It was my fifth year on the Department. We had been paged to a rollover. In the middle of the scene, I jerked open the doors to the med unit. The young man inside was being treated for minor injuries from rolling his truck. He had been drinking and driving on a snowy road. He looked at me pleadingly. “Did you find my girlfriend, did you find Christina?” “You killed her,” I yelled back, “you son of a bitch, you killed her.”
The Sheriff pointed towards the door. “Get off my scene!” she said sternly.
Radical Kindness Isn’t Easy
I try to infuse my life with “radical kindness,” where I behave with generosity regardless of how I’m treated, regardless of whether the kindness will ever be returned, regardless of whether someone “deserves” to be treated kindly.
But as you can see, it’s often not easy. There are times when we are pushed to our limits. We’re exhausted, afraid, angry, judgmental.
For me, drunk drivers take me to my limits. They have caused most of the traumatic, nightmare-inducing calls that I’ve been on. I now seem to have a little switch in my brain that turns on when I smell alcohol at a crash. I am out of my body for a while, and I can feel that rush of righteous anger descend on me.
It’s an interesting word, “righteous.” In these angry moments I feel I am somehow morally superior, more decent, virtuous–“better than.” Because you are less than me, I don’t have to be kind; I can justify being unkind, even cruel.
“You son of a bitch, you killed her.”
Slayer or Victim?
Yet here is the thing. Not long after my outburst, I did some soul searching and I remembered this: When I was seventeen—a young man—on a winter’s night in Minnesota, I drove my girlfriend home on an icy interstate. We’d both had a couple of beers. The car slid. We did a 360 on the interstate, surrounded by traffic. We were terrified.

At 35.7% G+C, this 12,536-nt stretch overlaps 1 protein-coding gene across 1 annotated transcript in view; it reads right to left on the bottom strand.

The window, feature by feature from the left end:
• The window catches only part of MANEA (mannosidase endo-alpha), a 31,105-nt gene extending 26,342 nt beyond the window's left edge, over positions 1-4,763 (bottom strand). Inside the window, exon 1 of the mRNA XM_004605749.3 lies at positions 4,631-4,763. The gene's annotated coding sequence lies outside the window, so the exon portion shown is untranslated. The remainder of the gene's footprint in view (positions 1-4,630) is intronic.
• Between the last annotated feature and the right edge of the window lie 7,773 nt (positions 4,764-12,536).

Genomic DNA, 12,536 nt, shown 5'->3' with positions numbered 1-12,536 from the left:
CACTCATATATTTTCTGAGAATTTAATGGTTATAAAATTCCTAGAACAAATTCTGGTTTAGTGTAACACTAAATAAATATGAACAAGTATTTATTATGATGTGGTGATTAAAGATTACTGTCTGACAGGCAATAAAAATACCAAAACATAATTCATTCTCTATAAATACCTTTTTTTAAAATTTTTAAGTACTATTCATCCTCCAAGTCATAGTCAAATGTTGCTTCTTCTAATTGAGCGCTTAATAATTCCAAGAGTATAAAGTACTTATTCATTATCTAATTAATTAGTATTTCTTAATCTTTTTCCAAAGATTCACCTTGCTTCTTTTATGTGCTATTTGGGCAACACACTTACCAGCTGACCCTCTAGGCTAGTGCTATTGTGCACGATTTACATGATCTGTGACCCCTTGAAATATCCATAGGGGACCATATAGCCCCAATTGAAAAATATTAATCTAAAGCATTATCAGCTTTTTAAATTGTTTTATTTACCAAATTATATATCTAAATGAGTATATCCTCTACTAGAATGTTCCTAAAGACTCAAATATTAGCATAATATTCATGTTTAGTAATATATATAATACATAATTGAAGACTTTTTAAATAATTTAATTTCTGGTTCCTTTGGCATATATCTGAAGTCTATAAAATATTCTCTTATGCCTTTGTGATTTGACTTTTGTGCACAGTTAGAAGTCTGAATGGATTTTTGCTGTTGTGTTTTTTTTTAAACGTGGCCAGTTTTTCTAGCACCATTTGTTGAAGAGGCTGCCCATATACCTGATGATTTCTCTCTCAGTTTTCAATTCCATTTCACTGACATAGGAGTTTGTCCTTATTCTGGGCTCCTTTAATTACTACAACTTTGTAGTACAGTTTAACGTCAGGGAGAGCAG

When the car straightened out, we broke out laughing.
I ask you as I asked myself: what is the difference between the young man at the beginning of the story, and the young man in Minnesota years ago?
In Antigone, Sophocles wrote, “Who is the victim, who is the slayer? Speak.” The truth is that we’ve all been both. Slayer and victim, guilty and innocent, righteous and dishonorable, compassionate and cold.
We are at core, at root, imperfect and fallible beings. When we understand we are both victim and slayer, when we understand that we have screwed up as much as anyone we walk past on the street, it’s much more difficult to be judgmental, to be righteous. And it is much easier to be kind.
It doesn’t mean that I’m not still be angry or frustrated at yet another DUI death. But now I remind myself that the only likely difference between that young driver and me is that I had better tires. That makes it much more difficult for me to feel self-righteous, and easier to be kind.
If You’re Struggling
So what are we to do when that righteous anger boils up? Or when fatigue causes stress and you’re at your limit?
One of my fellow firefighters suggests: “If you can’t be kind, be nice. If you can’t be nice, be professional.”
I’d add to that: when you’re furious at someone else’s recklessness and stupidity, remember that in all likelihood you’ve been there yourself, like me. It is easy and commonplace to blame, to be righteous and to be angry. It is difficult, rare and yet so needed to provide compassion and forgiveness. In the larger picture, we all share the experience of being human.
My challenge now is to be kind at every (inevitable) DUI crash.
Last word: I’m not a fan of Big Ideas. I have lived through multiple decades of “earth shattering” ideas only in the aftermath to discover it is still you and me simply trying to live our lives. However, I am an evangelist for the small moments of transformation. Every day presents us with those small moments to understand someone, to care and to be kind.